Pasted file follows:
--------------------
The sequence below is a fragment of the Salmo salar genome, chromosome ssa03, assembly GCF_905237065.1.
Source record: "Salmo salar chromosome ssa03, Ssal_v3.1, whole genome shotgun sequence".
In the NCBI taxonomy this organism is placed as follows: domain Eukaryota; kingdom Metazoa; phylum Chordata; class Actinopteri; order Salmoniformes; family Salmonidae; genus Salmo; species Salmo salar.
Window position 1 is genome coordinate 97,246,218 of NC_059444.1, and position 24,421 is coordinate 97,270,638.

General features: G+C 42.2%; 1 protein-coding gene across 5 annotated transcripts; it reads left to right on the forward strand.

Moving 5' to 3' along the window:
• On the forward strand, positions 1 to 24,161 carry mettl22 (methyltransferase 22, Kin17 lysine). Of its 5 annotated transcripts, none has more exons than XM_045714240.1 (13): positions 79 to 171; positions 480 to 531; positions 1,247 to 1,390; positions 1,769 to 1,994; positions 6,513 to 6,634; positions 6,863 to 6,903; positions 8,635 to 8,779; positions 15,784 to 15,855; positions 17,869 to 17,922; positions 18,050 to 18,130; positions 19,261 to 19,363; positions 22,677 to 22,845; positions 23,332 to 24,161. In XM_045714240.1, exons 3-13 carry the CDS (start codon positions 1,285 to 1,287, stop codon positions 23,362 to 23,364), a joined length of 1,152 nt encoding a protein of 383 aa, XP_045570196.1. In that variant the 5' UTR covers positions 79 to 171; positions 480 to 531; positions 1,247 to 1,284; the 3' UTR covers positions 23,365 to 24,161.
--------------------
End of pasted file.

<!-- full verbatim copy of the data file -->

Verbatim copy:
The sequence below is a fragment of the Salmo salar genome, chromosome ssa03, assembly GCF_905237065.1.
Source record: "Salmo salar chromosome ssa03, Ssal_v3.1, whole genome shotgun sequence".
In the NCBI taxonomy this organism is placed as follows: domain Eukaryota; kingdom Metazoa; phylum Chordata; class Actinopteri; order Salmoniformes; family Salmonidae; genus Salmo; species Salmo salar.
Window position 1 is genome coordinate 97,246,218 of NC_059444.1, and position 24,421 is coordinate 97,270,638.

General features: G+C 42.2%; 1 protein-coding gene across 5 annotated transcripts; it reads left to right on the forward strand.

Moving 5' to 3' along the window:
• On the forward strand, positions 1 to 24,161 carry mettl22 (methyltransferase 22, Kin17 lysine). Of its 5 annotated transcripts, none has more exons than XM_045714240.1 (13): positions 79 to 171; positions 480 to 531; positions 1,247 to 1,390; positions 1,769 to 1,994; positions 6,513 to 6,634; positions 6,863 to 6,903; positions 8,635 to 8,779; positions 15,784 to 15,855; positions 17,869 to 17,922; positions 18,050 to 18,130; positions 19,261 to 19,363; positions 22,677 to 22,845; positions 23,332 to 24,161. In XM_045714240.1, exons 3-13 carry the CDS (start codon positions 1,285 to 1,287, stop codon positions 23,362 to 23,364), a joined length of 1,152 nt encoding a protein of 383 aa, XP_045570196.1. In that variant the 5' UTR covers positions 79 to 171; positions 480 to 531; positions 1,247 to 1,284; the 3' UTR covers positions 23,365 to 24,161.